We found that people were asked for their consent before care was delivered. One person told us, �Yes, they always ask me.� We found that arrangements were in place for people who lacked capacity to make decisions.

We saw that people were well presented and wore clothes that reflected their own preferences, style, and gender. We found that people received care that met their needs. One person said, �The staff are caring and look after us.� People had regular access to see other health professionals, when needed.

We found that arrangements were in place to ensure that people were safeguarded from harm.

We found that recruitment and section processes were consistent. Arrangements were in place to ensure that only staff suitable to work with vulnerable adults were employed.

People and relatives we spoke with knew how to complain. One person said, �There is nothing to complain about here.� We found that people's comments and complaints were taken seriously.

Inspection carried out on 6 January 2012

During an inspection looking at part of the service

We carried out this review to check on the care and welfare of people using this service.

We spoke with the majority of the people who used the service, two visiting healthcare professionals, six visitors, the management of the service and a group of members of staff.

We spent time sitting in each of the four lounge areas observing how staff and people got on with one another. We saw staff were chatting with people and assisting them when help and support was needed. We did not see or hear anyone waiting for assistance when they needed help. We saw staff being very patient with people, taking the time to explain what was happening and helping people to make decisions of what they wished to do. People�s body language indicated they were at ease and comfortable in their surroundings.

People we spoke with who used the service told us of their satisfaction with the staff, the care provided, their own bedrooms and the food provided.

One person told us they were unaware they had a plan of care. We selected this person's plan and saw that they had signed several documents indicating they had been involved in discussions. Relatives told us the staff always contact them if there were any concerns that related to the health and welfare of their relative. They told us the staff were very friendly, kind and �knew what they were doing�.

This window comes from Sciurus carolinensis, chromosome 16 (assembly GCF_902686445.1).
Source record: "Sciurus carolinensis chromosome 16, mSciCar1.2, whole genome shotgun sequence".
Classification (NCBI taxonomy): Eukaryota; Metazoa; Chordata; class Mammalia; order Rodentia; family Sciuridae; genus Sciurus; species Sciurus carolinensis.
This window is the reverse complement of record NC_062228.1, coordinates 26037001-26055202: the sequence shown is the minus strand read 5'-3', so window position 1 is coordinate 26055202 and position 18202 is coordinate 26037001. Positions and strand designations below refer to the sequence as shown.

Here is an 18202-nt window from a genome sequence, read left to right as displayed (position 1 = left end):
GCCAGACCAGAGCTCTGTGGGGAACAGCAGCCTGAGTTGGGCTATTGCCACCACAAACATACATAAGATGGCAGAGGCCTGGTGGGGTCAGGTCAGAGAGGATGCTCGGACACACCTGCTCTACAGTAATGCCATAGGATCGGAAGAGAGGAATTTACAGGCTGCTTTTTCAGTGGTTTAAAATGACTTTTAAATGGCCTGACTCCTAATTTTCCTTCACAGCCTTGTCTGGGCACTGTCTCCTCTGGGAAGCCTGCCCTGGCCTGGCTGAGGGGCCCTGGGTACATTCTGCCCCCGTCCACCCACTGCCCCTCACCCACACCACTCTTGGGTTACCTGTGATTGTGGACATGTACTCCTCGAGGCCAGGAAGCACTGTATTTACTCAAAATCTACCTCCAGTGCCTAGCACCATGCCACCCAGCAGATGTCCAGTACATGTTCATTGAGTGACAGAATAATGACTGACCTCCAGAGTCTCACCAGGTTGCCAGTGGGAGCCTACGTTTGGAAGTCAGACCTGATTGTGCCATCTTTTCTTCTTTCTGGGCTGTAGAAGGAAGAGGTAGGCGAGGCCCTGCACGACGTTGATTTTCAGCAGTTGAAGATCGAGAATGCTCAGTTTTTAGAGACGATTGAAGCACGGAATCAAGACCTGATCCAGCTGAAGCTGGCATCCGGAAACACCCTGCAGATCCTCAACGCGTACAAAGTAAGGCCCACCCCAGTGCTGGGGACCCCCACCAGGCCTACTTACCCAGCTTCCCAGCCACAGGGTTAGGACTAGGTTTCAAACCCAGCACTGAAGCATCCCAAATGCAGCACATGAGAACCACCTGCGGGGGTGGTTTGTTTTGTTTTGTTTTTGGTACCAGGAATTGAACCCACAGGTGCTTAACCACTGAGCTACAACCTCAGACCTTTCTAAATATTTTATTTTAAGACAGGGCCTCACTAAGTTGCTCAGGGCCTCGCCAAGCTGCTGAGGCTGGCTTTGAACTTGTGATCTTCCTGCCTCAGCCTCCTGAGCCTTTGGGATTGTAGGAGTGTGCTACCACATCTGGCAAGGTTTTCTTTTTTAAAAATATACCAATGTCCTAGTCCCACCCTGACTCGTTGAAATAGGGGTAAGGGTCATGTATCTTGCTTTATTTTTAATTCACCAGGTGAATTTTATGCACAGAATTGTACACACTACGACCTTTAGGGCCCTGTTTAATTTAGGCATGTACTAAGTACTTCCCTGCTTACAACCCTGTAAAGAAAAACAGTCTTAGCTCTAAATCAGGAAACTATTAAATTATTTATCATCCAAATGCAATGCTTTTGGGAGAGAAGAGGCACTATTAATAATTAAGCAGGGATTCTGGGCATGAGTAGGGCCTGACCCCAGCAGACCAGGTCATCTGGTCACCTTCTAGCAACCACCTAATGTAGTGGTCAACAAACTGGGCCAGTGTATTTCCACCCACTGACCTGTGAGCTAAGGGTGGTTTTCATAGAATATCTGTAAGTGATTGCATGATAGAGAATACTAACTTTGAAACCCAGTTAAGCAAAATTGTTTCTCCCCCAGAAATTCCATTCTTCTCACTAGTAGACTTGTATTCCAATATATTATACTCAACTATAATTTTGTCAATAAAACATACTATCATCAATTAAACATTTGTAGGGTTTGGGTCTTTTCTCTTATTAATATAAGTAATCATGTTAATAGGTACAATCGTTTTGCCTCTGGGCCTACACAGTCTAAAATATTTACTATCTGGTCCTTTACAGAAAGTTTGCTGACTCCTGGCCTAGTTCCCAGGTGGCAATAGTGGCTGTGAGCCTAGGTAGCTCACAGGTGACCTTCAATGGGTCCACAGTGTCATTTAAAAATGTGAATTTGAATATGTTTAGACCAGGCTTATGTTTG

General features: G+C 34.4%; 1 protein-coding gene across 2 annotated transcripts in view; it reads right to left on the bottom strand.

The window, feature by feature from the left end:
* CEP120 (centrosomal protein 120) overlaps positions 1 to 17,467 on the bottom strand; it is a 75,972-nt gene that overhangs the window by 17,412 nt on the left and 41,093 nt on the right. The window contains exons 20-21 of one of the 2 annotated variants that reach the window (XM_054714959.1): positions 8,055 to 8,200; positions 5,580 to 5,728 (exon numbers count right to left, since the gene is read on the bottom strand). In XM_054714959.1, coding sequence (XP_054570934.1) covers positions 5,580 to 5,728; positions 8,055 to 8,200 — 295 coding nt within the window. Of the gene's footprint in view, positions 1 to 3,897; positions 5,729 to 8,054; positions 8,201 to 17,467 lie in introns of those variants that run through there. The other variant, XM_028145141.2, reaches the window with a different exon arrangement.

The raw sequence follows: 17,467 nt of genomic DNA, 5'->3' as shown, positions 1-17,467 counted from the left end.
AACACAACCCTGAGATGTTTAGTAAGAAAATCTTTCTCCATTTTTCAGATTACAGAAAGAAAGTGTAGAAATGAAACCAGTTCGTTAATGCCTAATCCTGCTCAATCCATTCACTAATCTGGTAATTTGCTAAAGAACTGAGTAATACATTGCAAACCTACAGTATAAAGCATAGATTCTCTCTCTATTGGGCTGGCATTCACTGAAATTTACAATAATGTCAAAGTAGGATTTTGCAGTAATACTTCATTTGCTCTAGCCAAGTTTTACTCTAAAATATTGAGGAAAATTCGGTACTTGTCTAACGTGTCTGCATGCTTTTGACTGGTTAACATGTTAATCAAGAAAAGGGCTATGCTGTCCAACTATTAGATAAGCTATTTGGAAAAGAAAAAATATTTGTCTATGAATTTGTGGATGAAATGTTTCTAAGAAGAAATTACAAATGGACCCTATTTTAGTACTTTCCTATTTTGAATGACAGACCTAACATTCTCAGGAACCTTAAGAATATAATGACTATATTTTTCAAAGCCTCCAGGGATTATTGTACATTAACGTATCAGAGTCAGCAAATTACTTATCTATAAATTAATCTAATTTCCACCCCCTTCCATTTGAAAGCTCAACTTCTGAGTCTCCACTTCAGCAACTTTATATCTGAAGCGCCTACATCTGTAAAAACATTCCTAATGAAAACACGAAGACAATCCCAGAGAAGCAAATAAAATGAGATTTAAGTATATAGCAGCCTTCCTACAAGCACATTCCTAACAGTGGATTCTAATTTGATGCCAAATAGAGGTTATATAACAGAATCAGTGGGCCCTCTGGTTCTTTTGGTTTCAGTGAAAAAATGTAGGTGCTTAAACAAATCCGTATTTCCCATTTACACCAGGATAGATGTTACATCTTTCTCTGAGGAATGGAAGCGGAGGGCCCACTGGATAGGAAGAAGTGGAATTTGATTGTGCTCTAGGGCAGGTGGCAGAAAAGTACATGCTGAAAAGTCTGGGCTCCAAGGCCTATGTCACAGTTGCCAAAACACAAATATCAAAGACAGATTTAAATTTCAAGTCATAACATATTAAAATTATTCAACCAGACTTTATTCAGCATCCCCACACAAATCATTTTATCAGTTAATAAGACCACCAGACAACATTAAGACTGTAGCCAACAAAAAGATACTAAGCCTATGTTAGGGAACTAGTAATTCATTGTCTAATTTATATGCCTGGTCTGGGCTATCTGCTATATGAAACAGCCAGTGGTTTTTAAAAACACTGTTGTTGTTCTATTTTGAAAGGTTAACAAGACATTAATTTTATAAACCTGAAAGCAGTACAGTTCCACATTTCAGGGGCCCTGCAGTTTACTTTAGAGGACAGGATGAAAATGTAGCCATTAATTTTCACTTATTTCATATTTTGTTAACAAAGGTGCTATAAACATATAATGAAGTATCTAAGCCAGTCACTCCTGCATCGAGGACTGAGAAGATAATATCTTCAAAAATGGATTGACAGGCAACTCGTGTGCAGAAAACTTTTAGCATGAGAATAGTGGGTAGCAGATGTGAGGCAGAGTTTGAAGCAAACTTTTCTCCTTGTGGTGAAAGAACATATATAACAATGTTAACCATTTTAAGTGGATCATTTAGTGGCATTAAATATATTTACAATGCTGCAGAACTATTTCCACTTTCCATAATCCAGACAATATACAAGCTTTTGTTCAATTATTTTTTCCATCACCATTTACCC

We saw a variety of activity, both in house and in the community, had been arranged for people to enjoy and participate in. People told us they enjoyed singing and dancing to music. One person told us additional activities that were directly related for people with dementia would be useful. We saw books and other items for helping people to remember were available and in use.

Visitors told us they always felt very welcome when at the home. One person told us that they were always offered a drink on their arrival. One person told us the care was �superb� and �the staff go the extra mile to make sure people are well cared for�. The healthcare professionals were complimentary about the care provided and told us they had �no concerns�.

We saw the way the service monitored the quality of the service. The management evaluated the returned completed satisfaction surveys and acted on any suggestions for improvement.

Staff told us they had very good support from the management and felt able to talk with the manager and/or deputy at any time. Staff told us �We all know one another and work well as a team�.

Reports under our old system of regulation (including those from before CQC was created)